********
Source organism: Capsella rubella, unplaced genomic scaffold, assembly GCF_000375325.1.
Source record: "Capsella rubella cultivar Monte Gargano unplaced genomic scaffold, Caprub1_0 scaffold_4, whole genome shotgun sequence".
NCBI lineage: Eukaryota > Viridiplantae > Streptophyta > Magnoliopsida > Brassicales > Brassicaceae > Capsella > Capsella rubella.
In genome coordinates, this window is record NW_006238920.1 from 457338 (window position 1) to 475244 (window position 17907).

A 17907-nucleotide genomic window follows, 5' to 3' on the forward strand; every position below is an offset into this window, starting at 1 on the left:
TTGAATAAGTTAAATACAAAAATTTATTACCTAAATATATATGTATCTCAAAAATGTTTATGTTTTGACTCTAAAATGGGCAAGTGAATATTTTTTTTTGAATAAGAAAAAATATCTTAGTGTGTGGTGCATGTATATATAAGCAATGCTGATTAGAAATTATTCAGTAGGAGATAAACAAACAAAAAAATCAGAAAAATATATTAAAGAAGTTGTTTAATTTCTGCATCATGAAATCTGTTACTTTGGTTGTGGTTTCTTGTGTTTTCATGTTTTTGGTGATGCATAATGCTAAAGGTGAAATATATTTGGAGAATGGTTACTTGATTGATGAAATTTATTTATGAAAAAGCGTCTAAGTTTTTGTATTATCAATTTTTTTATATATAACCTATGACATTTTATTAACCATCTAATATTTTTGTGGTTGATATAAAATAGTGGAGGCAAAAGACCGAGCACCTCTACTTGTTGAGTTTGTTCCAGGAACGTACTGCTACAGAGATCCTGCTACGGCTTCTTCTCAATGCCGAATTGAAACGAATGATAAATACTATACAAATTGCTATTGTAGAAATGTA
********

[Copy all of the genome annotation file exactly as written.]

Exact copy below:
Source organism: Capsella rubella, unplaced genomic scaffold, assembly GCF_000375325.1.
Source record: "Capsella rubella cultivar Monte Gargano unplaced genomic scaffold, Caprub1_0 scaffold_4, whole genome shotgun sequence".
NCBI lineage: Eukaryota > Viridiplantae > Streptophyta > Magnoliopsida > Brassicales > Brassicaceae > Capsella > Capsella rubella.
In genome coordinates, this window is record NW_006238920.1 from 457338 (window position 1) to 475244 (window position 17907).

A 17907-nucleotide genomic window follows, 5' to 3' on the forward strand; every position below is an offset into this window, starting at 1 on the left:
TTGAATAAGTTAAATACAAAAATTTATTACCTAAATATATATGTATCTCAAAAATGTTTATGTTTTGACTCTAAAATGGGCAAGTGAATATTTTTTTTTGAATAAGAAAAAATATCTTAGTGTGTGGTGCATGTATATATAAGCAATGCTGATTAGAAATTATTCAGTAGGAGATAAACAAACAAAAAAATCAGAAAAATATATTAAAGAAGTTGTTTAATTTCTGCATCATGAAATCTGTTACTTTGGTTGTGGTTTCTTGTGTTTTCATGTTTTTGGTGATGCATAATGCTAAAGGTGAAATATATTTGGAGAATGGTTACTTGATTGATGAAATTTATTTATGAAAAAGCGTCTAAGTTTTTGTATTATCAATTTTTTTATATATAACCTATGACATTTTATTAACCATCTAATATTTTTGTGGTTGATATAAAATAGTGGAGGCAAAAGACCGAGCACCTCTACTTGTTGAGTTTGTTCCAGGAACGTACTGCTACAGAGATCCTGCTACGGCTTCTTCTCAATGCCGAATTGAAACGAATGATAAATACTATACAAATTGCTATTGTAGAAATGTA